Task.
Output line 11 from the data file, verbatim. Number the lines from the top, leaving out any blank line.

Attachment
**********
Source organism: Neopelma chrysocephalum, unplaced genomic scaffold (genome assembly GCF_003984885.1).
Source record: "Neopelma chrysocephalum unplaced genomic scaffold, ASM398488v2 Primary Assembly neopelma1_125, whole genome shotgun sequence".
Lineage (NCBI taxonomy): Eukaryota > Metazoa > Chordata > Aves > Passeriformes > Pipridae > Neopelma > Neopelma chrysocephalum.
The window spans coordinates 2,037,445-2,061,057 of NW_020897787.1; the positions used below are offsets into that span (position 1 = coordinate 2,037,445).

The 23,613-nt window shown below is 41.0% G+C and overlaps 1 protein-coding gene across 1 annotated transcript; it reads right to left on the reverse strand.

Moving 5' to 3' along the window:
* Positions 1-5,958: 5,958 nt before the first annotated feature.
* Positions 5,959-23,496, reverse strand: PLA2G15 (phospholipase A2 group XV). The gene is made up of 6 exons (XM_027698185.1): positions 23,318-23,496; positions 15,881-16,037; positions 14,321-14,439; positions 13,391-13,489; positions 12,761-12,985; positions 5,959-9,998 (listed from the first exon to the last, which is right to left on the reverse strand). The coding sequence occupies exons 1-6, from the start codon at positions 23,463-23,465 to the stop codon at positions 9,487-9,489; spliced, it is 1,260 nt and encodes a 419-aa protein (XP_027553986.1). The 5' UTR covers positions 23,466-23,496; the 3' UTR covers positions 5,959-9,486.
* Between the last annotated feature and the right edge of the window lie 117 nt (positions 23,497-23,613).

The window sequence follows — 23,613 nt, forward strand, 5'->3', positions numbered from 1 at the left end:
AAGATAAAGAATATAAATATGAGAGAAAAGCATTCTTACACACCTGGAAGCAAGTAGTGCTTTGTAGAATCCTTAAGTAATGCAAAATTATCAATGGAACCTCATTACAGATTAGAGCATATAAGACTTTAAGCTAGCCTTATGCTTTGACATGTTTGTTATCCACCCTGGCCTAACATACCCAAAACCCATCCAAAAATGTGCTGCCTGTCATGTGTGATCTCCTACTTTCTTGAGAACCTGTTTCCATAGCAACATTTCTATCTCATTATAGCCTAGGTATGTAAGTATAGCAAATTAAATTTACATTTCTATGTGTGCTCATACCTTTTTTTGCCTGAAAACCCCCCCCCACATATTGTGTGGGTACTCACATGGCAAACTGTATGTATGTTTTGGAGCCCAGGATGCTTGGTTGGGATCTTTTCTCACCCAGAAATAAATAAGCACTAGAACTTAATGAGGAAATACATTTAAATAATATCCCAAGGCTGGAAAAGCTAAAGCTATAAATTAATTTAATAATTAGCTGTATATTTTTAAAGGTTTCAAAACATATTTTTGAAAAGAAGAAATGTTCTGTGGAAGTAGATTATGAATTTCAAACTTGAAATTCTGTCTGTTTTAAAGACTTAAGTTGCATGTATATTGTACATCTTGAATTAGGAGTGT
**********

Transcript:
AAGATAAAGAATATAAATATGAGAGAAAAGCATTCTTACACACCTGGAAGCAAGTAGTGCTTTGTAGAATCCTTAAGTAATGCAAAATTATCAATGGAACCTCATTACAGATTAGAGCATATAAGACTTTAAGCTAGCCTTATGCTTTGACATGTTTGTTATCCACCCTGGCCTAACATACCCAAAACCCATCCAAAAATGTGCTGCCTGTCATGTGTGATCTCCTACTTTCTTGAGAACCTGTTTCCATAGCAACATTTCTATCTCATTATAGCCTAGGTATGTAAGTATAGCAAATTAAATTTACATTTCTATGTGTGCTCATACCTTTTTTTGCCTGAAAACCCCCCCCCACATATTGTGTGGGTACTCACATGGCAAACTGTATGTATGTTTTGGAGCCCAGGATGCTTGGTTGGGATCTTTTCTCACCCAGAAATAAATAAGCACTAGAACTTAATGAGGAAATACATTTAAATAATATCCCAAGGCTGGAAAAGCTAAAGCTATAAATTAATTTAATAATTAGCTGTATATTTTTAAAGGTTTCAAAACATATTTTTGAAAAGAAGAAATGTTCTGTGGAAGTAGATTATGAATTTCAAACTTGAAATTCTGTCTGTTTTAAAGACTTAAGTTGCATGTATATTGTACATCTTGAATTAGGAGTGT